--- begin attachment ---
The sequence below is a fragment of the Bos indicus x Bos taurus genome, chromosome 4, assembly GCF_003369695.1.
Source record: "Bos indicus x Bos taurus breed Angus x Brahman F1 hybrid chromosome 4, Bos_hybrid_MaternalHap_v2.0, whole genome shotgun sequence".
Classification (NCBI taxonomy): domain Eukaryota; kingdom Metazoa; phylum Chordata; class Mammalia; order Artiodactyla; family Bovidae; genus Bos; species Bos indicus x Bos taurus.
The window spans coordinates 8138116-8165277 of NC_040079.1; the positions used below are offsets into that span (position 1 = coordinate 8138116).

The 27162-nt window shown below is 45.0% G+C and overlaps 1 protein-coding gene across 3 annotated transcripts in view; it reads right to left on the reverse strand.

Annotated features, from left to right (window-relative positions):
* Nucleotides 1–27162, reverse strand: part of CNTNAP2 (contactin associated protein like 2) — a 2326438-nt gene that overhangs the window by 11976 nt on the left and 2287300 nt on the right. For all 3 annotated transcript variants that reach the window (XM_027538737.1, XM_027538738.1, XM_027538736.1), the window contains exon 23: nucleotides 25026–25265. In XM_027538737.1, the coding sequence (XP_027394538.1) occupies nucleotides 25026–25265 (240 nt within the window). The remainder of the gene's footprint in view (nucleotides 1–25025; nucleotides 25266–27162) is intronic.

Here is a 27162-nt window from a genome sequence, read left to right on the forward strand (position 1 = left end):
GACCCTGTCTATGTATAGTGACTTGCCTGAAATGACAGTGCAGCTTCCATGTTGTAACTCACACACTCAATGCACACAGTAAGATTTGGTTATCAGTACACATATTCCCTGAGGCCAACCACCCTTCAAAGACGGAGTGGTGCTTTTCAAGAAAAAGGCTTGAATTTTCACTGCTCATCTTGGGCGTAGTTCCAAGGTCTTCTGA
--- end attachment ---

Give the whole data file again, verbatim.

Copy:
The sequence below is a fragment of the Bos indicus x Bos taurus genome, chromosome 4, assembly GCF_003369695.1.
Source record: "Bos indicus x Bos taurus breed Angus x Brahman F1 hybrid chromosome 4, Bos_hybrid_MaternalHap_v2.0, whole genome shotgun sequence".
Classification (NCBI taxonomy): domain Eukaryota; kingdom Metazoa; phylum Chordata; class Mammalia; order Artiodactyla; family Bovidae; genus Bos; species Bos indicus x Bos taurus.
The window spans coordinates 8138116-8165277 of NC_040079.1; the positions used below are offsets into that span (position 1 = coordinate 8138116).

The 27162-nt window shown below is 45.0% G+C and overlaps 1 protein-coding gene across 3 annotated transcripts in view; it reads right to left on the reverse strand.

Annotated features, from left to right (window-relative positions):
* Nucleotides 1–27162, reverse strand: part of CNTNAP2 (contactin associated protein like 2) — a 2326438-nt gene that overhangs the window by 11976 nt on the left and 2287300 nt on the right. For all 3 annotated transcript variants that reach the window (XM_027538737.1, XM_027538738.1, XM_027538736.1), the window contains exon 23: nucleotides 25026–25265. In XM_027538737.1, the coding sequence (XP_027394538.1) occupies nucleotides 25026–25265 (240 nt within the window). The remainder of the gene's footprint in view (nucleotides 1–25025; nucleotides 25266–27162) is intronic.

Here is a 27162-nt window from a genome sequence, read left to right on the forward strand (position 1 = left end):
GACCCTGTCTATGTATAGTGACTTGCCTGAAATGACAGTGCAGCTTCCATGTTGTAACTCACACACTCAATGCACACAGTAAGATTTGGTTATCAGTACACATATTCCCTGAGGCCAACCACCCTTCAAAGACGGAGTGGTGCTTTTCAAGAAAAAGGCTTGAATTTTCACTGCTCATCTTGGGCGTAGTTCCAAGGTCTTCTGA